You - no sniggering at the back. We're talking about an honourable member's member today so straight faces and no nonsense, please.

It's a serious issue so do settle down and strap in. No, I said IN.

As cannot have escaped you, the Tories are mired in yet another scandal. And, as with so much present British politics, the scandal is grubby and small and ridiculous.

William Wragg, the MP for Hazel Grove in Greater Manchester, and chair of the public administration and constitutional affairs committee, has been caught in what is being very kindly dubbed a "honeytrap" situation.

"Honeytrap" implies some level of effort and sophistication, and an offer that was simply too good to refuse. In reality, Mr Wragg fell for a type of con known as "spear-phishing" - when one is targeted online in a fraud that aims to extort information.

The 36-year-old was contacted on the dating app Grindr by someone claiming to know him and was asked to provide a compromising picture. Astonishingly, he obliged, sending images on via WhatsApp.

When the honeytrap turned into a threat to release the photos, Mr Wragg handed over colleagues' phone numbers. I saw these colleagues described as "fellow grandees", which implies Mr Wragg is a Tory grandee. A grandee? He's been in parliament since 2015. Like I say, so much of present British politics is small and ridiculous. Of course, he's served under five prime ministers in that time but it's hardly a badge of honour.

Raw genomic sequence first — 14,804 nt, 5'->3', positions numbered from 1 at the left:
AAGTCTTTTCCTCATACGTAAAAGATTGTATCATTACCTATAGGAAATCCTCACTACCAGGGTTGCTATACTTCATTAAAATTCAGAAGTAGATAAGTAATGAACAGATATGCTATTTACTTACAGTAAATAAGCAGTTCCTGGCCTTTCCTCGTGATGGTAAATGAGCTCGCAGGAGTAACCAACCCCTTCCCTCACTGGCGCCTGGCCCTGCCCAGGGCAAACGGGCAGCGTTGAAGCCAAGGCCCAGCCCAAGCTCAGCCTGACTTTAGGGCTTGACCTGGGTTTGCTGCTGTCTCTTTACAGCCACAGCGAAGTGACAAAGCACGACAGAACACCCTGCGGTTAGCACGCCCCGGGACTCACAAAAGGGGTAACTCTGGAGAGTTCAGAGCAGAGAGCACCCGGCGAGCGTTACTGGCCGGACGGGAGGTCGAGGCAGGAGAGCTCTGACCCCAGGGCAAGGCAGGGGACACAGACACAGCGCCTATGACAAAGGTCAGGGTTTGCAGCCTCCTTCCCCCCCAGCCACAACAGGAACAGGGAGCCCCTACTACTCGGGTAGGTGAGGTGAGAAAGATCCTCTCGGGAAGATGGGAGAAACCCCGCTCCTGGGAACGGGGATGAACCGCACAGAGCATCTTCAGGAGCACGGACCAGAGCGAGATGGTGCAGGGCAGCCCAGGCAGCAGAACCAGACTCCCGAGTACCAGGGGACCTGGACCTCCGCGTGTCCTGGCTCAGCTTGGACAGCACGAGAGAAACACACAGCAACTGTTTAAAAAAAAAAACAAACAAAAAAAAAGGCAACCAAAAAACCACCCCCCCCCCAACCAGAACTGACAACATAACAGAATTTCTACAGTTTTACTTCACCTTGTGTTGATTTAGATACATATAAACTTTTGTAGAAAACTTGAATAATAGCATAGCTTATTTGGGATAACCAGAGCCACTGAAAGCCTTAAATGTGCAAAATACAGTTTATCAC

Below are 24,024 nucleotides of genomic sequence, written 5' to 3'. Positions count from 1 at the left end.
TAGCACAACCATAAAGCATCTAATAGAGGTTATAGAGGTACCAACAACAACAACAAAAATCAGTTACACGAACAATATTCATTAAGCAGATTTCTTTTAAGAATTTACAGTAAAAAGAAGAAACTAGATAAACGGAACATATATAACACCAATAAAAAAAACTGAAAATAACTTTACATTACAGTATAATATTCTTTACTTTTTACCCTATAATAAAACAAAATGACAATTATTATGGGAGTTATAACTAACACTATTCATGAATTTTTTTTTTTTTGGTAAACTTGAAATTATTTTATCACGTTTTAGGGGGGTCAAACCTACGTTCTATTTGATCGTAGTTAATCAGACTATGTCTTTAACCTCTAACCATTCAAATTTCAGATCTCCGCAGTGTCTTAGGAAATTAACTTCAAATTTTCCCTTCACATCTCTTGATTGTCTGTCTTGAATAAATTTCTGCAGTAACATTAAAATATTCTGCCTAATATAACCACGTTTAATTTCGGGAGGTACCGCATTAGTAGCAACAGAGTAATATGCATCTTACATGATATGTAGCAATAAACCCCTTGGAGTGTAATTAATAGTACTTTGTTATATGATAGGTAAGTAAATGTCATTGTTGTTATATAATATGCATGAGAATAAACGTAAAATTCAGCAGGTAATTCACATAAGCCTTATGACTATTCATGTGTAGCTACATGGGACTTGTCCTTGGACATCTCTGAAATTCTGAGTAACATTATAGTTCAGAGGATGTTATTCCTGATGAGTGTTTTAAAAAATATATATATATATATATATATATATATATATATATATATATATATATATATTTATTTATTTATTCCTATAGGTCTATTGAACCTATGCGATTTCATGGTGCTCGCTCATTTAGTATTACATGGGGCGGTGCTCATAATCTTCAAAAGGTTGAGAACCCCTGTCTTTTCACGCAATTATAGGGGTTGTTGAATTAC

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Those colleagues - fellow MPs, a political journalist and Westminster staffers - were then similarly approached and, would you Adam and Eve it, others sent on their own nuddy pics.

Dismayed the tabloids have missed the opportunity to call it "Wraggle rocked". Anyway, as far as sex scandals go it's not exactly a Keeler-Profumo-Ivanov triangle, is it? A "honeytrap" brings to mind at least a little glamour - not a dick pic on a dating app.

It is mere weeks since I wrote about being described on the radio as a sex cave correspondent following the fall out from Creative Scotland accidentally funding a porn film.

Continuing the theme, last week I was in the bizarre position of discussing the relative aesthetic merits of male genitalia live on the radio with Ruth Davidson, or Baroness Davidson of Lundin Links as she is to her friends.

Ms Davidson, while admitting she is not the target audience for such material, asked me whether I thought there was a gendered element to this scandal. Would a female MP have fallen for this?

Women are not so prone to sending pics of their nuddy bits to strangers. We are conditioned to have a higher sense of risk around such behaviour, certainly we are far more shamed for any sort of sexual impropriety. Or any sense of sexual fulfilment at all.

But is there a woman in parliament who would send naked photos to a complete stranger? Highly doubtful.

There is, though, a question of shame there that makes this a particularly human scandal and makes me feel - albeit grudgingly - a deal of pity for William Wragg.